So what the heck is the point in me telling you all of this? It’s certainly not to toot my own horn, because there is no horn to toot here clearly. I let my dog tug on the leash, that’s not toot worthy. My number one point, as mentioned previously, is this sort of situation can happen to the best of us, regardless of how diligent, regimented or consistent we are with our puppies. My other number one point (can I have two?) is that puppies (and dogs) are not perfect. In fact, on a personal level, I prefer my dogs not to be perfect at this young of age, or any age for that matter. I like a little independence, a little self-decision making, a lot of tenacity and with all that comes dogs who will question and test you, but that just makes it more entertaining, challenging and fun. So with them not being perfect, especially at such a young age, we need to learn to work with them, not against them, when situations come up where their puppy tenacity and button-pushiness (likely also not a real word) takes over.

I have a third point, which I guess is technically a second point since I have two first points, and that is, I implore you to be creative with your puppies. We all end up in situations where puppies act out, embarrass us, and just plain act like knobs. If, instead of getting angry or frustrated, you tried some creativity and patience, remembering they are like small children, who need both, then you will come out of the situation much better off than when you went in and no damage will be done to the relationship.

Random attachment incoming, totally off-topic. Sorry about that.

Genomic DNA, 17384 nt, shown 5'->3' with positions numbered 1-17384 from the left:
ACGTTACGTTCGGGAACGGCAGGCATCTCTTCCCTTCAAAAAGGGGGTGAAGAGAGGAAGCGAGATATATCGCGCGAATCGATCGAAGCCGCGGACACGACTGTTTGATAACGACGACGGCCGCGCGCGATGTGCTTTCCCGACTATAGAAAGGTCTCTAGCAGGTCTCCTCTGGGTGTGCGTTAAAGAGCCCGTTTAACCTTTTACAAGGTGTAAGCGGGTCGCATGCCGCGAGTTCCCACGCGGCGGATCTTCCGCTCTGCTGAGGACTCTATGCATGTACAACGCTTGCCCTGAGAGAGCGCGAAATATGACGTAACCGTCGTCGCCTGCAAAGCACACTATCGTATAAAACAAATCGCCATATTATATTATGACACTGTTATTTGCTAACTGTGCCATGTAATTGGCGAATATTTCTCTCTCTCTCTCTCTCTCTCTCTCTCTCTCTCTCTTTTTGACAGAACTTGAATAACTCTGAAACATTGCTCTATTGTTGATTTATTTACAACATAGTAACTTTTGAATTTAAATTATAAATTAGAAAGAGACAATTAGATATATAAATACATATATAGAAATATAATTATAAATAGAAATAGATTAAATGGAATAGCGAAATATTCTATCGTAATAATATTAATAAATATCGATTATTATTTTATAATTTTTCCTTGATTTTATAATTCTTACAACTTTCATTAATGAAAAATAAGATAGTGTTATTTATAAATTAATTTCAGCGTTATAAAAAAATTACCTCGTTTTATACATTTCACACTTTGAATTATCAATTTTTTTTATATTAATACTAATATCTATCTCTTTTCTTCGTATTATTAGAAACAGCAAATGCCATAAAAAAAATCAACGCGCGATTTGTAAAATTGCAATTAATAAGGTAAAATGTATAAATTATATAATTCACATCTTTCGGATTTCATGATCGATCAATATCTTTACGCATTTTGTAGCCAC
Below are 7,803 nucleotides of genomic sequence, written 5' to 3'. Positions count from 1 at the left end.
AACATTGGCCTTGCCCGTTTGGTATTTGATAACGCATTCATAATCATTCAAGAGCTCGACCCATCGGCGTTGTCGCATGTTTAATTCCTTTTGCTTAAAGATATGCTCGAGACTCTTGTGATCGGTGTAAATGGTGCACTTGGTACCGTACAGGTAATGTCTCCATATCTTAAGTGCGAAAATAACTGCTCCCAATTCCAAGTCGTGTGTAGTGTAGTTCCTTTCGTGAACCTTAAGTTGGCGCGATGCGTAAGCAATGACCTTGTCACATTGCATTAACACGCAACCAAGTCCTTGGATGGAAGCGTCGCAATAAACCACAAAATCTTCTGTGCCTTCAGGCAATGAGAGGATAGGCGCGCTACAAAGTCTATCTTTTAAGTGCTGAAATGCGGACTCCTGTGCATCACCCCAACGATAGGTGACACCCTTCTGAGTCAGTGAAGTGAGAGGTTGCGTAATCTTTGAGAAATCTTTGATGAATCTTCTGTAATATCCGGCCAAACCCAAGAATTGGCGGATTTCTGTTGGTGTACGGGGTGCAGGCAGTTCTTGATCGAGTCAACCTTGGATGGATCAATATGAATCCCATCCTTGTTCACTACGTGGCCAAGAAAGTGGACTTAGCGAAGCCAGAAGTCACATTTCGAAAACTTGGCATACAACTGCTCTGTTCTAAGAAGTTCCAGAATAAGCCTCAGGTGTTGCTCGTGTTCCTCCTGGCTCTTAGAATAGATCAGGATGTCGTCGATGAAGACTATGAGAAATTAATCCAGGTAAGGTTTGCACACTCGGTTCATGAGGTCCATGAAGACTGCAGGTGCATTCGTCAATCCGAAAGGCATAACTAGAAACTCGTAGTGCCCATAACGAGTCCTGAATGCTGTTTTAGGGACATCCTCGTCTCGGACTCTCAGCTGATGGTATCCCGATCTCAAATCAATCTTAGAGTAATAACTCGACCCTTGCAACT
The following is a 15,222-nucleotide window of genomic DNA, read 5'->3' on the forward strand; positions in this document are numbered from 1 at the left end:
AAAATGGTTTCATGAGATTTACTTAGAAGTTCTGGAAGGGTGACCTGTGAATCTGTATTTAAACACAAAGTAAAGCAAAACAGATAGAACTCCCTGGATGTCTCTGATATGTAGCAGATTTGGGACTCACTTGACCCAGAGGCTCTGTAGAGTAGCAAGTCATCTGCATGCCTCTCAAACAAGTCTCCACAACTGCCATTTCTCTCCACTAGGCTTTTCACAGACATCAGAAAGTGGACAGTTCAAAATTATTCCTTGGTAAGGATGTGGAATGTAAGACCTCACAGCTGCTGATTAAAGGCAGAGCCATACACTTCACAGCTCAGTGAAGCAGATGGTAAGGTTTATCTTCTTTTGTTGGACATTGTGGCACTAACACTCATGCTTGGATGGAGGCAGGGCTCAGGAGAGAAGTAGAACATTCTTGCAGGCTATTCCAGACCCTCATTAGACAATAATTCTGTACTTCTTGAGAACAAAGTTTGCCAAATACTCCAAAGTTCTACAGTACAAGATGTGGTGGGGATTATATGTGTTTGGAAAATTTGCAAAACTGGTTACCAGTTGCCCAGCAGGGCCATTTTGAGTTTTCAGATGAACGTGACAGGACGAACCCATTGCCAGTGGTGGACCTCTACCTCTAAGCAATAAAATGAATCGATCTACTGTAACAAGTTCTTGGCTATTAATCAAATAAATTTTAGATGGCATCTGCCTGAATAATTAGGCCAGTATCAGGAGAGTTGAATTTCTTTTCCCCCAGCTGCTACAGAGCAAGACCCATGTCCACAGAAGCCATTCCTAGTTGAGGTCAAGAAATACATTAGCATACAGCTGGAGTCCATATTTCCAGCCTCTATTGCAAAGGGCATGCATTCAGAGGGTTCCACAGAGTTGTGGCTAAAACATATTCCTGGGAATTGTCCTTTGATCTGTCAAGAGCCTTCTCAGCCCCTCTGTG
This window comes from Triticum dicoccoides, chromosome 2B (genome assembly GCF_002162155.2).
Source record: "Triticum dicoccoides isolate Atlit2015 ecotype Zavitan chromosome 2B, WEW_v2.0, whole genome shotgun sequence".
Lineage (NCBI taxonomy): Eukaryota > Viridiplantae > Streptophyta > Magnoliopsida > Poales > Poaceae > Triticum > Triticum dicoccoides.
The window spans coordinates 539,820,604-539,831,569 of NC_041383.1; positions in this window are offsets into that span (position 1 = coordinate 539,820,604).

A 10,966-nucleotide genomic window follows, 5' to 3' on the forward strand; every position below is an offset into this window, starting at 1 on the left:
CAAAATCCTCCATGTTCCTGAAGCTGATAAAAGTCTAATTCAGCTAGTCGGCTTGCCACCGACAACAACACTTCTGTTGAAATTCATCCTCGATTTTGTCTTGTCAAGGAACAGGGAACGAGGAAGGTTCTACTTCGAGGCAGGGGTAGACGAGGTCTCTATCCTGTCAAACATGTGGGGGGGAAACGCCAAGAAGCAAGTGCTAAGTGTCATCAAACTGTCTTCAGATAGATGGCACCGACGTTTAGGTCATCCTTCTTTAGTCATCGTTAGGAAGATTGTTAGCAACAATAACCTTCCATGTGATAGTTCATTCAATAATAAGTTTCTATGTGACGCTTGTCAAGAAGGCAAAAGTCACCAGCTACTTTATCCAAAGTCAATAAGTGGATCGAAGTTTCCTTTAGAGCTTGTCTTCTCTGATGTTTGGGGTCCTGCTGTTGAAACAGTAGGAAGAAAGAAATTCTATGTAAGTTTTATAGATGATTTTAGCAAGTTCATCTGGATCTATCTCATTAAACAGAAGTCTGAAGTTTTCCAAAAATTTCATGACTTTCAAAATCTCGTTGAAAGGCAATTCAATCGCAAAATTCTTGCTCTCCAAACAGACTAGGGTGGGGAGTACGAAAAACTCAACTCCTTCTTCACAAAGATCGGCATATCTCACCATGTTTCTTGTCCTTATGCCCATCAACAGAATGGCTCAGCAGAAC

Final point, which is point three, maybe four, depending on how you count, is it NEVER hurts, and only helps to bring food and possibly a tug toy on a walk. I typically have food in my pockets when dealing with puppies and young dogs … not like sandwiches and stuff because that would be odd, but dog treats or dog food, but alas, that day, I neglected to fill up. If I had the food, or a tug toy, the whole entire situation with the leash could have been adverted by redirecting said puppy, with a possibly correction or two, into a session with an actual toy or food, instead of the leash.

Ah well, live and learn. I actually, maybe insanely, enjoy these ridiculous moments now. I never did in the past, however, over the many years of dealing with dogs and puppies, I’ve come to very much enjoy the small things, the dogginess of them, the fact that they have a keen sense of humour and the fact that sometimes (a lot of the times) they are smarter than us. They’re only puppies once and I say, enjoy the heck out of the puppiness while you can because it doesn’t last long.

Happy training!